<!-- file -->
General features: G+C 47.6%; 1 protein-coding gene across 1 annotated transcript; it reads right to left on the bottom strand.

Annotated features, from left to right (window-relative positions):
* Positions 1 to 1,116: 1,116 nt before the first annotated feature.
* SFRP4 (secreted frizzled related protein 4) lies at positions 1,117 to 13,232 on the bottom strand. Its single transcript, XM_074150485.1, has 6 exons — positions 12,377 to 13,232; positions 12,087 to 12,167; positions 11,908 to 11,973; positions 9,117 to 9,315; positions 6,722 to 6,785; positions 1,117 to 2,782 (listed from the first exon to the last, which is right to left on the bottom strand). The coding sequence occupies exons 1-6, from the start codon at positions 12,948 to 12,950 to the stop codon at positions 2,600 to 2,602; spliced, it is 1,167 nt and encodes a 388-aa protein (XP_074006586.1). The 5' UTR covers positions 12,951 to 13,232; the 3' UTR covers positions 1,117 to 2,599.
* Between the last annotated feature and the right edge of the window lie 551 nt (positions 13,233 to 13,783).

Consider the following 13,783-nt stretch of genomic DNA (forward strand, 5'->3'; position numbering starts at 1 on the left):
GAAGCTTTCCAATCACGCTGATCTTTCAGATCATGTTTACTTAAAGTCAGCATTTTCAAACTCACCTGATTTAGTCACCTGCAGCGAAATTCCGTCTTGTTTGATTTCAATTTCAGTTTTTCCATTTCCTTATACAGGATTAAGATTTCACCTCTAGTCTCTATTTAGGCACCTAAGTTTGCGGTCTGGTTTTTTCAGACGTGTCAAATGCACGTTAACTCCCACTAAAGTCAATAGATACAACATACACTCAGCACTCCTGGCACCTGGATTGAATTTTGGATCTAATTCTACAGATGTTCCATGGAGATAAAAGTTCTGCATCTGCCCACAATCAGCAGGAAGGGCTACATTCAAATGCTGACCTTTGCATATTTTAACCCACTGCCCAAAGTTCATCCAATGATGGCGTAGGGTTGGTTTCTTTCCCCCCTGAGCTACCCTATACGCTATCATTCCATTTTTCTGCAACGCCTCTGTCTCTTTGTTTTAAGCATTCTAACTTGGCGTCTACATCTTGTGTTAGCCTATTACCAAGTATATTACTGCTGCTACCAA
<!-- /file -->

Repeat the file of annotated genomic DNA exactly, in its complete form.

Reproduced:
General features: G+C 47.6%; 1 protein-coding gene across 1 annotated transcript; it reads right to left on the bottom strand.

Annotated features, from left to right (window-relative positions):
* Positions 1 to 1,116: 1,116 nt before the first annotated feature.
* SFRP4 (secreted frizzled related protein 4) lies at positions 1,117 to 13,232 on the bottom strand. Its single transcript, XM_074150485.1, has 6 exons — positions 12,377 to 13,232; positions 12,087 to 12,167; positions 11,908 to 11,973; positions 9,117 to 9,315; positions 6,722 to 6,785; positions 1,117 to 2,782 (listed from the first exon to the last, which is right to left on the bottom strand). The coding sequence occupies exons 1-6, from the start codon at positions 12,948 to 12,950 to the stop codon at positions 2,600 to 2,602; spliced, it is 1,167 nt and encodes a 388-aa protein (XP_074006586.1). The 5' UTR covers positions 12,951 to 13,232; the 3' UTR covers positions 1,117 to 2,599.
* Between the last annotated feature and the right edge of the window lie 551 nt (positions 13,233 to 13,783).

Consider the following 13,783-nt stretch of genomic DNA (forward strand, 5'->3'; position numbering starts at 1 on the left):
GAAGCTTTCCAATCACGCTGATCTTTCAGATCATGTTTACTTAAAGTCAGCATTTTCAAACTCACCTGATTTAGTCACCTGCAGCGAAATTCCGTCTTGTTTGATTTCAATTTCAGTTTTTCCATTTCCTTATACAGGATTAAGATTTCACCTCTAGTCTCTATTTAGGCACCTAAGTTTGCGGTCTGGTTTTTTCAGACGTGTCAAATGCACGTTAACTCCCACTAAAGTCAATAGATACAACATACACTCAGCACTCCTGGCACCTGGATTGAATTTTGGATCTAATTCTACAGATGTTCCATGGAGATAAAAGTTCTGCATCTGCCCACAATCAGCAGGAAGGGCTACATTCAAATGCTGACCTTTGCATATTTTAACCCACTGCCCAAAGTTCATCCAATGATGGCGTAGGGTTGGTTTCTTTCCCCCCTGAGCTACCCTATACGCTATCATTCCATTTTTCTGCAACGCCTCTGTCTCTTTGTTTTAAGCATTCTAACTTGGCGTCTACATCTTGTGTTAGCCTATTACCAAGTATATTACTGCTGCTACCAA